Climate change feared to create global food crisis
The Observer, Apr 20, 2013
LONDON—When Tunisian street vendor Mohamed Bouazizi set himself on fire Dec. 17, 2010, it was in protest at heavy-handed treatment and harassment in his province. But a host of new studies suggest that a major factor in the subsequent uprisings that became known as the Arab Spring was food insecurity.
Drought, rocketing bread prices, food and water shortages have all blighted parts of the Middle East. Analysts at the Center for American Progress in Washington say a combination of food shortages and other environmental factors are exacerbating the already tense politics of the region. An unpublished U.S. government study indicates that the world needs to prepare for much more of the same as food prices spiral and long-standing agricultural practices are disrupted by climate change.
"We should expect much more political destabilization of countries as it bites," said Richard Choularton, a policy officer in the U.N. World Food Program’s climate change office. "What is different now from 20 years ago is that far more people are living in places with a higher climatic risk: 650 million people now live in arid or semiarid areas where floods and droughts and price shocks are expected to have the most impact.
"The recent crises in the Horn of Africa and Sahel may be becoming the new normal. Droughts are expected to become more frequent. Studies suggest anything up to 200 million more food-insecure people by 2050 or an additional 24 million malnourished children. In parts of Africa we already have a protracted and growing humanitarian disaster," he said. "Climate change is a creeping disaster."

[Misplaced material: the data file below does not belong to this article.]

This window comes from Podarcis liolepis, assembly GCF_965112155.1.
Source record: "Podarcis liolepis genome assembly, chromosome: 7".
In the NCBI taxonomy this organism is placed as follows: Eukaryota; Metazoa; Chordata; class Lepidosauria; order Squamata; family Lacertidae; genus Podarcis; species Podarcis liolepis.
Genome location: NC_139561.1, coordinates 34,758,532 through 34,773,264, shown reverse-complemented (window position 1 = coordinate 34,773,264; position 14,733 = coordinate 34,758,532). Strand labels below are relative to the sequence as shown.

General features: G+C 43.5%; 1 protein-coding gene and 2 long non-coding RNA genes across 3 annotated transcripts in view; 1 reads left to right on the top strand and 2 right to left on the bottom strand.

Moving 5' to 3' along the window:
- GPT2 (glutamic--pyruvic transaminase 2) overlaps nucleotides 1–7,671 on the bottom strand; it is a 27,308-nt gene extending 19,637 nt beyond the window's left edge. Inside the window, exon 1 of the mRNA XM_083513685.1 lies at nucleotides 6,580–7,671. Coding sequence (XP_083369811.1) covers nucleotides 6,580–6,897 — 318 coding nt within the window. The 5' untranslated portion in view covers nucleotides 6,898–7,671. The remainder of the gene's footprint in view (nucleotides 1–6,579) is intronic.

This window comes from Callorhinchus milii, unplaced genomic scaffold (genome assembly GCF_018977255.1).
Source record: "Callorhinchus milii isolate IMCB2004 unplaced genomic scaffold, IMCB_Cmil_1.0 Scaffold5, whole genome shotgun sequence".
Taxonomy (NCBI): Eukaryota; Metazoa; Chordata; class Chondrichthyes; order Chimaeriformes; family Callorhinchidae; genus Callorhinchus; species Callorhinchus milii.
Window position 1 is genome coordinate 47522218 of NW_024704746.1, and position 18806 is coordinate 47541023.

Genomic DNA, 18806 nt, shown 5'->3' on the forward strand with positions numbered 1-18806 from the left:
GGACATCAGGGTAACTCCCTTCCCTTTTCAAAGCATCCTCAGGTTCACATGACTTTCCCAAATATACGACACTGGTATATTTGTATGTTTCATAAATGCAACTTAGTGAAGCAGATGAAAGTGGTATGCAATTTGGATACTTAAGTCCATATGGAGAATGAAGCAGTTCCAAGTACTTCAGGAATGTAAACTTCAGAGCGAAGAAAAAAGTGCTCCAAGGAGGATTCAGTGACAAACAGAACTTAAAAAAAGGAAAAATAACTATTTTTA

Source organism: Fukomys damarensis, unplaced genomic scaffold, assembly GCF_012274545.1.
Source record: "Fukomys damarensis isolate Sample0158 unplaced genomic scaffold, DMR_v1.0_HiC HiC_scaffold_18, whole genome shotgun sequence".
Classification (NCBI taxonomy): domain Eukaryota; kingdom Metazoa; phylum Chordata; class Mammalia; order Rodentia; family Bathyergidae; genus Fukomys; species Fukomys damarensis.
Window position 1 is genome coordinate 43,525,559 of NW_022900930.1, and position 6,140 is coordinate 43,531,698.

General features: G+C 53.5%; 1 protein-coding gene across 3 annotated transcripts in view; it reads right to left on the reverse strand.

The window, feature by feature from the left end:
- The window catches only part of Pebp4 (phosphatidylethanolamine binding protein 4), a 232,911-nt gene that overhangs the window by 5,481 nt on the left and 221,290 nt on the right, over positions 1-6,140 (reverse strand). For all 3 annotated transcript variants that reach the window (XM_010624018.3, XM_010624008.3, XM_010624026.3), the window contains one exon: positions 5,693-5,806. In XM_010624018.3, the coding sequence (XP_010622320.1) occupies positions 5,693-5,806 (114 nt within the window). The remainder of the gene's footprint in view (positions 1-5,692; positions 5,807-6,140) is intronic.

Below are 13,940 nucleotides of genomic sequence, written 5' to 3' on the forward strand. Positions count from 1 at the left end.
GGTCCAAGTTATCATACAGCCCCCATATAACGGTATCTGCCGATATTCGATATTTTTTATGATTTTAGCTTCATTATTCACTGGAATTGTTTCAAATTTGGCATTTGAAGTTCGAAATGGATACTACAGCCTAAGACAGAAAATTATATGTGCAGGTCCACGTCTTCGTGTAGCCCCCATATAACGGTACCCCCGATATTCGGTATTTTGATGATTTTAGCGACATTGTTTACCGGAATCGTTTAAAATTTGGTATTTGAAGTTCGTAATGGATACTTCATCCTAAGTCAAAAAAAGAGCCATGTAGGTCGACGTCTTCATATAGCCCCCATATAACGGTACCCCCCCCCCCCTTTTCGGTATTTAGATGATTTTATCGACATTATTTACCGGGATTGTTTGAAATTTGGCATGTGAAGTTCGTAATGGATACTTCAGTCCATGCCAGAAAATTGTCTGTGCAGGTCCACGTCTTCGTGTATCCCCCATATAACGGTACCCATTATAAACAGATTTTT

Former Irish President Mary Robinson’s foundation for climate justice is hosting a major conference in Dublin this week. Research presented there said that rising incomes and growth in the global population, expected to create 2 billion more mouths to feed by 2050, will drive food prices higher by 40 to 50 percent.
"We must prepare today for higher temperatures in all sectors," said Gerald Nelson, a senior economist with the Washington-based International Food Policy Research Institute (IFPRI).
All of the studies suggest the worst impacts will be felt by the poorest people. Robinson, Ireland’s first female president, said: “Climate change is already having a domino effect on food and nutritional security for the world’s poorest and most vulnerable people. Child malnutrition is predicted to increase by 20 percent by 2050.”
But from Europe to the U.S. to Asia, no population will remain insulated from the huge changes in food production that the rest of the century will bring.